Health privacy took a blow, literally, when Nurse Alex Wubbels was arrested in Salt Lake City, Utah on July 26, 2017 for refusing to allow a police officer to draw blood from an unconscious patient. She was not charged and was released shortly thereafter, but the damage had been done, in a number of ways.
Standoffs between police officer seeking information about patients and caregivers who are required by HIPAA to safeguard the rights of those in their care have happened before, but rarely have they come to physical confrontation. Here, the patient was brought to the University of Utah’s Burn Unit unconscious and badly burned after his vehicle was hit by a suspect fleeing a crime scene (the suspect died). The unconscious patient was not under arrest and was not a suspect in the incident that led to the collision.
Salt Lake City Detective Jeff Payne arrived at the Burn Unit and demanded to be permitted to take a blood sample from the patient “to check for illicit substances.” Nurse Wubbels, the head nurse on the Burn Unit, citing hospital policy and showing the detective a copy of the pertinent provisions of hospital policy, refused to allow him to do so, as the patient was unconscious and could not consent, and Detective Payne had neither a court order nor a warrant. A warrant would require a showing of probable cause and Detective Payne, when asked why he didn’t just apply for a warrant stated simply, “There’s no probable cause.” The U.S. Supreme Court has ruled, in Birchfield v. North Dakota, that warrantless blood tests are a violation of the patient’s constitutional rights. HIPAA and the laws of several states also severely limit information hospitals may disclosure to law enforcement. HIPAA requires a court order or warrant for disclosure of lab results to the police (except in circumstances noted in the rules that did not apply here).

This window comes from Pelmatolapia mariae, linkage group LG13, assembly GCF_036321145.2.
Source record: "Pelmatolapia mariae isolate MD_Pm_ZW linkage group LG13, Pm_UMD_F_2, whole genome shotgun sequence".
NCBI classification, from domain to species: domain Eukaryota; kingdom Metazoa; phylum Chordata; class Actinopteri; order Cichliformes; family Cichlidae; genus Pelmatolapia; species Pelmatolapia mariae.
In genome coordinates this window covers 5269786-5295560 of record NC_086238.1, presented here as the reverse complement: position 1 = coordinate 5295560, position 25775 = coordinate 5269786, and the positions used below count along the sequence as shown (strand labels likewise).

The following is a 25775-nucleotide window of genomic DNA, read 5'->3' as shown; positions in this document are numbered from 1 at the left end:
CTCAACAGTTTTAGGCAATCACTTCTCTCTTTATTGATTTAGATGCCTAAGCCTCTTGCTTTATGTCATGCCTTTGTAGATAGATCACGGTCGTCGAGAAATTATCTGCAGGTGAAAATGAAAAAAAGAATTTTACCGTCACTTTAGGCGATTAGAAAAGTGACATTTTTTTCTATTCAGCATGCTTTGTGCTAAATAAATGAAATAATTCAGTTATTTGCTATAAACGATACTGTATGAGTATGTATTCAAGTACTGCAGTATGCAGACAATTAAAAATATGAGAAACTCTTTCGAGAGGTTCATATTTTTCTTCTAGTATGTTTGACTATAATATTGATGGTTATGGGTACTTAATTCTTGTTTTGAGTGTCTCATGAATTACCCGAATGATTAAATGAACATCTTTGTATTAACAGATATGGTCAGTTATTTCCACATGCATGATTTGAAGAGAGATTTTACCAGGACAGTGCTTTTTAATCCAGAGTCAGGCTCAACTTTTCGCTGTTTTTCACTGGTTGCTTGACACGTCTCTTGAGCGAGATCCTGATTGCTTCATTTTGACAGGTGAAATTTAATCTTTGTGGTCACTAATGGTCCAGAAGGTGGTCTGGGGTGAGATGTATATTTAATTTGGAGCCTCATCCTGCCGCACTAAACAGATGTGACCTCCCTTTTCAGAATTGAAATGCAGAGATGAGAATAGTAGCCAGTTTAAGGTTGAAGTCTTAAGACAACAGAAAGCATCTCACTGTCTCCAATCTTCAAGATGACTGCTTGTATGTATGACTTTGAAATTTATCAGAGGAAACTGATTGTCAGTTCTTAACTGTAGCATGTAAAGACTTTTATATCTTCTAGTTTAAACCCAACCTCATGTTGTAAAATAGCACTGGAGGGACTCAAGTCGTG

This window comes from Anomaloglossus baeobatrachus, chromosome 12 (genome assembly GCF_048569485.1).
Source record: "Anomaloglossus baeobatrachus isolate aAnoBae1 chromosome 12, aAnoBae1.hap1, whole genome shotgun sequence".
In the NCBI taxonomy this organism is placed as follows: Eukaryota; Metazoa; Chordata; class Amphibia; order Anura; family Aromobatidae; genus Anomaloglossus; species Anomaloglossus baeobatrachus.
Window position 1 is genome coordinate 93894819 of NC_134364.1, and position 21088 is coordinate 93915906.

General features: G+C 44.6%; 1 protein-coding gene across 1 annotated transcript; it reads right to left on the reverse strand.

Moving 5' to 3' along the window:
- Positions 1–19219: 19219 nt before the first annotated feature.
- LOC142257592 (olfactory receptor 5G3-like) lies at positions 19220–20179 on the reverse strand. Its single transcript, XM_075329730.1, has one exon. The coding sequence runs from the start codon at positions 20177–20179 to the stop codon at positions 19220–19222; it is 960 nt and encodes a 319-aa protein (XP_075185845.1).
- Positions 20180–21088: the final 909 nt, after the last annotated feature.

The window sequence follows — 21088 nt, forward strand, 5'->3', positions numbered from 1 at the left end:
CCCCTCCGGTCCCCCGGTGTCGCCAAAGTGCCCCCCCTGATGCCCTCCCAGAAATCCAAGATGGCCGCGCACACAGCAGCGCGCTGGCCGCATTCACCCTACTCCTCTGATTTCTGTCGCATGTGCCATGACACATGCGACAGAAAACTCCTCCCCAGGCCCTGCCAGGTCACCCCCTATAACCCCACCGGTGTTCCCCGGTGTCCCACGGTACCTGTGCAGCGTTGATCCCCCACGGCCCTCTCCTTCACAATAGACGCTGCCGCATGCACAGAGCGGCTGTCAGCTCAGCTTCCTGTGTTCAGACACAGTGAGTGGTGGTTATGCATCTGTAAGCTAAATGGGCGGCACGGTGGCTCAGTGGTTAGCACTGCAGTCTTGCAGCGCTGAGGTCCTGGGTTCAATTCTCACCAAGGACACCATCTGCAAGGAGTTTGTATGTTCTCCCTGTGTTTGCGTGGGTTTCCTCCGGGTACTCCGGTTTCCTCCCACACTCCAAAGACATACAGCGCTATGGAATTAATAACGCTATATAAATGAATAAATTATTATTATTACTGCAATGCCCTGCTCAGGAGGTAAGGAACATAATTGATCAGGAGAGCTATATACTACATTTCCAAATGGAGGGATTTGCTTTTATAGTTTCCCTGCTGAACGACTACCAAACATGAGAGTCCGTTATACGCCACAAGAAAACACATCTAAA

Detective Payne, upon orders from his lieutenant to arrest the nurse, pushed Nurse Wubbels against a wall, handcuffed her, told her she was under arrest for obstruction of justice and put her into an unmarked car. She was released a short time later and not charged. A video of the incident was made and has been posted, and is chilling to healthcare providers. Following the incident, Detective Payne was suspended from the police blood draw unit. As of the date of the article linked above, Nurse Wubbels had not instituted legal action against the Salt Law City Police Department.
If you have questions regarding caregivers’ obligations and responsibilities when confronted with law enforcement requests to draw blood or obtain patient information, please contact Kenneth N. Rashbaum.